• Engine Company No. 8 responded with a full compliment of firefighters and equipment, making the 32-mile run down Pacific Highway (US 99, later SR 99) in heavy Saturday afternoon traffic in 35 minutes.
  • Upon arrival, the Tacoma firemen carried their hoses onto the roof by ladder, punched holes through the roof into the attic and began attacking the flames from above.
Washington State Capitol - old.jpg

Washington State Capitol 2.JPG


I am not sure how much of the original Old Capitol building was destroyed by the actual fire. The below image suggests the destruction was not as extensive as the above image suggests. May be some re-building demolition activities contributed to what we can see on the above photograph.
  • Apologies for the quality of the below photograph. It was the largest one I could find.

Here is what the narrative says about damages. The clock tower looked like a big chimney, billowing smoke and flames, but the clockwork mechanism continued running. At times, it appeared as though the high tower might collapse, but it stayed upright, and the clocks stopped one at a time. The last clock stopped at 4:47 p.m., when a fire hose hit the dial with a blast of water. By 5:00 p.m., through the combined efforts of both fire departments and citizen volunteers, the blaze was brought under control and by 5:30 p.m. completely extinguished.
  • Early Sunday morning, crews of workmen began clearing away debris and moving office furnishings and records to new quarters in the undamaged east wing.
  • The southwest corner of the third floor sustained the worst damage.
  • The roof had been destroyed there, exposing the Department of Public Works offices to the elements.
  • The chief damage to the interior of the building was done by water which seeped into the offices below and cascaded down the stairways and elevator shafts into the basement.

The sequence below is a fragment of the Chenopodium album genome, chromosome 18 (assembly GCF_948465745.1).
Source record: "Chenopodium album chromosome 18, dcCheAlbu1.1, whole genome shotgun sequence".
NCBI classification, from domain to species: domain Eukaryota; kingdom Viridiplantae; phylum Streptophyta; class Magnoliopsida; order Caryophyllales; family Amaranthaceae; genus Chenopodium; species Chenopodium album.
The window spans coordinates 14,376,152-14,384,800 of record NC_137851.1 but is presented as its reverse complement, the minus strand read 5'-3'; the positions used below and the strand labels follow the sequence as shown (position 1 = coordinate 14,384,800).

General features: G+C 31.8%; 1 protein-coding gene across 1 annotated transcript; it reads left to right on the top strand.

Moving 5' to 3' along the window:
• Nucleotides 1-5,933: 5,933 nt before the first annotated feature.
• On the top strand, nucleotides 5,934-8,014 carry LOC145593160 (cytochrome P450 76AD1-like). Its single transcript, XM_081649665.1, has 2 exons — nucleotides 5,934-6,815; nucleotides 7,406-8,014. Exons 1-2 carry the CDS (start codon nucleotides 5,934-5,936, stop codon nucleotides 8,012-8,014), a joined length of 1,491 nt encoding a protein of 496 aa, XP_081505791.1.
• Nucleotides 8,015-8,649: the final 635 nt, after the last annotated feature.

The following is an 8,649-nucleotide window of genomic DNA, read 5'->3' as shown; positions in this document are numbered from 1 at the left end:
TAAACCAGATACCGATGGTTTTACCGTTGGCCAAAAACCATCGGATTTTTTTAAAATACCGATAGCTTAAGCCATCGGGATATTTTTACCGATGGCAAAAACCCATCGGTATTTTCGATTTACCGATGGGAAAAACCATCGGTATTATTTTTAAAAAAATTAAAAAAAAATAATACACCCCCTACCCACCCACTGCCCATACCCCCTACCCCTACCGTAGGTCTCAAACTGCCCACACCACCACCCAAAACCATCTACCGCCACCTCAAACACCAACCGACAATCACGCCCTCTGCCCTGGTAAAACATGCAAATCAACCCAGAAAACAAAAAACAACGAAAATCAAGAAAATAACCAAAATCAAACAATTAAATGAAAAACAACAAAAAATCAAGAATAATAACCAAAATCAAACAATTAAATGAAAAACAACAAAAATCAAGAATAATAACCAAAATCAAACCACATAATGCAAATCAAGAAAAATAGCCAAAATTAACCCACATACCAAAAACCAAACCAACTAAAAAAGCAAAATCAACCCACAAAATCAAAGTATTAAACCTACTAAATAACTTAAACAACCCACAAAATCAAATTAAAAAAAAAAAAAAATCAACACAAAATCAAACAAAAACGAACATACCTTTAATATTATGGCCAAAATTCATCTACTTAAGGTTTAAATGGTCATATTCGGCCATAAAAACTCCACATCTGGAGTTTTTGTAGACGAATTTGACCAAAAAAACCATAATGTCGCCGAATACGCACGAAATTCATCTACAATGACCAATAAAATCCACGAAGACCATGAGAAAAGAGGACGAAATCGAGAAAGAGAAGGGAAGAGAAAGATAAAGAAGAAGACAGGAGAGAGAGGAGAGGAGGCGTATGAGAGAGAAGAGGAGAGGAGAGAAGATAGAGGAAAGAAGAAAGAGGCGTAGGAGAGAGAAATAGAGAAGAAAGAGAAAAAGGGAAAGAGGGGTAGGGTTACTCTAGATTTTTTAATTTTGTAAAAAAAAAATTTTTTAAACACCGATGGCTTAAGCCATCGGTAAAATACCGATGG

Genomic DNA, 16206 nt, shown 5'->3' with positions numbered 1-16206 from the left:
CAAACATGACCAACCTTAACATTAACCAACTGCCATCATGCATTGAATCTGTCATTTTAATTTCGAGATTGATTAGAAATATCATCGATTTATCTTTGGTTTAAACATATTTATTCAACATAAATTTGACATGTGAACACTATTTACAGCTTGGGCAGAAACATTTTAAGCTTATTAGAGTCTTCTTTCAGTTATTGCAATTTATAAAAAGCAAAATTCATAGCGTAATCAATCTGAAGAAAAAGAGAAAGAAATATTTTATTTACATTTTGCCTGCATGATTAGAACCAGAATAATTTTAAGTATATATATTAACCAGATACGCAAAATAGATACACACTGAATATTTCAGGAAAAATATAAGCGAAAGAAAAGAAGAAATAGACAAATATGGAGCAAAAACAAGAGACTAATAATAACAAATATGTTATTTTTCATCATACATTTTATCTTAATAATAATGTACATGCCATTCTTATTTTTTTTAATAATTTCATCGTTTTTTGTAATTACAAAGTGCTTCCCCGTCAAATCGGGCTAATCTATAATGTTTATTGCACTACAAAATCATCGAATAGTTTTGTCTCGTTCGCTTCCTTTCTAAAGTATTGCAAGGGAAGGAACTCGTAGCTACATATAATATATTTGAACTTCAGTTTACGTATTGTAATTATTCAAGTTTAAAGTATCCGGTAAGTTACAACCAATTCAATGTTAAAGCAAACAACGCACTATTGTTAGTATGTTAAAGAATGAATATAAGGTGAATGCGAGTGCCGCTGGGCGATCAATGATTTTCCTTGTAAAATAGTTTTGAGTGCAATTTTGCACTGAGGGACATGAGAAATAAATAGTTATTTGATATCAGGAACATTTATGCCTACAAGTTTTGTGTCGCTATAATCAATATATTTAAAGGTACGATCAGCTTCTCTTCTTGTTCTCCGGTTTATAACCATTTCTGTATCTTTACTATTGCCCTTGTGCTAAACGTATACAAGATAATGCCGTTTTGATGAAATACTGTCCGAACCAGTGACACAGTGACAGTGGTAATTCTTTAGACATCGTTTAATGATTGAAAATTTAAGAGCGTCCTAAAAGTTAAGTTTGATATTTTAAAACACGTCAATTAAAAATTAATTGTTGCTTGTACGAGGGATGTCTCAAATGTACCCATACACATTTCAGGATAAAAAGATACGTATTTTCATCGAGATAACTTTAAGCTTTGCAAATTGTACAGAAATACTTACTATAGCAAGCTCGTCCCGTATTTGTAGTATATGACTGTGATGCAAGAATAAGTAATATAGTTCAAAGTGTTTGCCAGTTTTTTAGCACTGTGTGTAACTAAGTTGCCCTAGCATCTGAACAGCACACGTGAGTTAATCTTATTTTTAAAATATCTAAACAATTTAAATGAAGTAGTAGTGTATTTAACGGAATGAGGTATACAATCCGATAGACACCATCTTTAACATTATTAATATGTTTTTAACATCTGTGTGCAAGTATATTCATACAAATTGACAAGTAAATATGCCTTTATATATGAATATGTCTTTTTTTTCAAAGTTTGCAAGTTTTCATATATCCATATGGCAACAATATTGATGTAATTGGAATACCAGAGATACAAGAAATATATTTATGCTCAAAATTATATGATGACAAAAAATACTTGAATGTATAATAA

• Engineers found the internal structure of the building to be sound and the masonry undamaged, but the foundation of the clock tower was unstable and the tower had to be removed.
  • Repair work on the historic building was scheduled to begin at once.
  • Source
Methinks, if this 1928 fire happened prior to 1906, it would have destroyed the entire city of Olympia.

KD: I added the Old Capitol building to this article in order to make the story more complete, if you will. It's the location where the New Capitol building was built that I'm interested in. I will re-post the photograph I snapped at the Capitol. A very similar UW Digital Archives photograph was titled:
  • Construction progress on Legislative Building showing early foundation work, Washington State Capitol complex construction, Olympia.
Washington State Capitol 1.JPG

What do you think? Were there any pre-existing structures where the new Washington State Capitol building was built?
The old state capital is very similar to Denny Hall at UW. Offices on two separate floors share the widows. Mezzanine floors seem to have been installed (and the shared widows) because of the large size of the floors relative to wee humans.. The front entrance appears separate from the original in form. Same old story.